Komisarek might be willing to allow the move to the land of his youth (just so he can remove himself from the press box) that would 'reinflate' the cap loss of Vishnovsky and DiPietro.

    Now, what do we really get out of the deal... a roster opening for Gardiner to begin with, and something still owing for buying out DiPietro (who could later re-sign with the Islanders, since they are not buying him out, at a very low cap hit and contract if amenable to both sides).

    DiPietro can be easily placed within our cap space until a buyout in the summer but, depending on whether the Islanders' first round pick is in play for the buyout... OR (dream of dreams) Tavares could be pried away, where another center was in the mix. I could imagine Grabo, and his similar contract, could head out the door and allow Bozak to move onto the 'shutdown' line, where I think he could better serve the team's interests and not alienate Kessel (the way Ballard did to Sittler when MacDonald was shipped off to Colorado). Having Tavares on the top line and Kadri on the sheltered scoring line, provides tons of options with Lupul, JVR, and Mac in the mix on either scoring line.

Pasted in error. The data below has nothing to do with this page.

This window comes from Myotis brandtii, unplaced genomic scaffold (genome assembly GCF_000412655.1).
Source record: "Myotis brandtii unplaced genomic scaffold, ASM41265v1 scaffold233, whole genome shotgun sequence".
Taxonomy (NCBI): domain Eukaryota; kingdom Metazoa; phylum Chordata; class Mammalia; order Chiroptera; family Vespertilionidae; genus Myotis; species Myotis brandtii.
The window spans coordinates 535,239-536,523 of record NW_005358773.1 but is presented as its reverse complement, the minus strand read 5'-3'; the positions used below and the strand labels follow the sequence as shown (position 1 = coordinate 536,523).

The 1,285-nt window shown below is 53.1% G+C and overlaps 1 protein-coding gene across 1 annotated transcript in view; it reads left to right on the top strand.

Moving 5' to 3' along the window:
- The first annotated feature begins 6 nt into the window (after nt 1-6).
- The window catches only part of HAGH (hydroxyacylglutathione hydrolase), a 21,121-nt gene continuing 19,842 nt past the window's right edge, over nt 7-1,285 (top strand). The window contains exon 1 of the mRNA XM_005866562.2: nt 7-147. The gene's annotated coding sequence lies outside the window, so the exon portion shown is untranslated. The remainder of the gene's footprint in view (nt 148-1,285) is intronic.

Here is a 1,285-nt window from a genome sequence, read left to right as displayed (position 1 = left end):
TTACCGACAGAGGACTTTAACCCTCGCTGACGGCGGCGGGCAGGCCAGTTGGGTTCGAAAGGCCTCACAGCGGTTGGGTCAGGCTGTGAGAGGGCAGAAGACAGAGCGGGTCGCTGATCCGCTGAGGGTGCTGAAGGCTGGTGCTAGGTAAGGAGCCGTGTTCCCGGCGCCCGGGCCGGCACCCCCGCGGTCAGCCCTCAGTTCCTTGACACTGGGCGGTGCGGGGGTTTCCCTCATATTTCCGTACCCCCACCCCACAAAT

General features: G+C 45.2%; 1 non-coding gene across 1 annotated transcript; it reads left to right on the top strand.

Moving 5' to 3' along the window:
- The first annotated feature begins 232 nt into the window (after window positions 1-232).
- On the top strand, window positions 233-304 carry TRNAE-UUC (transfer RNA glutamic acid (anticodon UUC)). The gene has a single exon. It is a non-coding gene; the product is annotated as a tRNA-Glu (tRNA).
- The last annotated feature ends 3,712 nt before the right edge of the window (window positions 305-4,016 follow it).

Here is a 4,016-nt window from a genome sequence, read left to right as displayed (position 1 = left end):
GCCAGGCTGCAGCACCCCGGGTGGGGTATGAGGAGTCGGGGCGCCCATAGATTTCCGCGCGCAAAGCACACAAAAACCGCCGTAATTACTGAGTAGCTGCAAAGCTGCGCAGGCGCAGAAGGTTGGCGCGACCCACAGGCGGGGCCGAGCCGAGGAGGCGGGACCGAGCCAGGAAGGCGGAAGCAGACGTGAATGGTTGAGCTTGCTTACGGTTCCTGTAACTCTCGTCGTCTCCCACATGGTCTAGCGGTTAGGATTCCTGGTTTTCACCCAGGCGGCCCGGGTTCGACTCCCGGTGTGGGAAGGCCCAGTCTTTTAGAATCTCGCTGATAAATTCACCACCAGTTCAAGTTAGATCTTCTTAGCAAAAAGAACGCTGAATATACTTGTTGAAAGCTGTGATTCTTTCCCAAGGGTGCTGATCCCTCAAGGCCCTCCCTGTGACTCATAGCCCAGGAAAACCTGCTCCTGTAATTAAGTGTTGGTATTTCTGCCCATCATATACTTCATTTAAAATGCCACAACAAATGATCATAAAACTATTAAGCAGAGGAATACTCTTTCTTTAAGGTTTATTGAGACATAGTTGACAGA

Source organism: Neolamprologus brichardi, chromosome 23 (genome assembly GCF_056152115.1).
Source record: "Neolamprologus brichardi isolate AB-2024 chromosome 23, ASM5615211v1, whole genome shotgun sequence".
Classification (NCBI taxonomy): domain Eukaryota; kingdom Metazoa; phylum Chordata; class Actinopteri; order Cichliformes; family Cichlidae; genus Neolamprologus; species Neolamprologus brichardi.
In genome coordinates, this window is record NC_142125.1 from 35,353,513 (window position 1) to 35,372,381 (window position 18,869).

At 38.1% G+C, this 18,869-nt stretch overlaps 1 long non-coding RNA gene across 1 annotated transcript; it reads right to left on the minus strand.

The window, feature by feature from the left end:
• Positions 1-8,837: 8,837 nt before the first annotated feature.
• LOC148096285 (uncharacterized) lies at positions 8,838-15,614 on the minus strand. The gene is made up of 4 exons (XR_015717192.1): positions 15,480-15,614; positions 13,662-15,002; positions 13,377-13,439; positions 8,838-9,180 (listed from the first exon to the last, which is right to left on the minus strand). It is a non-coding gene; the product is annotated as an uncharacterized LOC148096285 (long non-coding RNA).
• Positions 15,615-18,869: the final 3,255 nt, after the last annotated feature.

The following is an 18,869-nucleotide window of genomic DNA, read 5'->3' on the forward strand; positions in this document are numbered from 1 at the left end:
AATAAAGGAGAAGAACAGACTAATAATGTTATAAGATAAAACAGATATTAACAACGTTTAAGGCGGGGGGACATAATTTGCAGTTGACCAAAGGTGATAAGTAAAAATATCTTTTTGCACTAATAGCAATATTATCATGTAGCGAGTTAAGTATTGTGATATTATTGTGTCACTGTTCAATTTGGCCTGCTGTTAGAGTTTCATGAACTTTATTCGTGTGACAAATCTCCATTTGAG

When I see the Islanders getting DiPietro into the minors, we have a potential callup who could play in a crisis, if necessary, or be benched til buyout this year (or next). I believe Gardiner has 'done his time' throughout the lockout and his concussion recovery plan without complaint and he seems ready, so I think we'll see something happen very soon.

    Thanks for 'hearing me out'... of course, others may desire to work with the DiPietro contract/buyout, but I don't think any are as well positioned as the Leafs... hope to enjoy such a blockbuster solution soon!

  10. Hi Michael

    "this Leaf team looks the same virtually every night." - That is a hallmark of systematic play. Today's NHL is so equally matched that the difference night in and night out are 3-4 key plays if all else being equal. You can't explain why the Senators have a 3 game winning streak after the Karlson injury other than clear structured play. Where the difference lies is in the execution of key plays by talent. In my opinion, key talent in the long term will win you an extra 20-30% of the time. I agree with you that the East is weak and are only 3-4 teams strong. The rest are middle of the pack all closely matched. The Leafs' current playoff positioning can be attributed to Carlyle's system and appropriate placing of personnel into area for success. I am optimistically encouraged but the season is still young. I'd like to see how they handle the elites the latter half of the season but the last Boston game was indeed encouraging even though it was a lost. If they continue with the current style of play and not deviate, I would be very much confident that the playoffs drought will end this year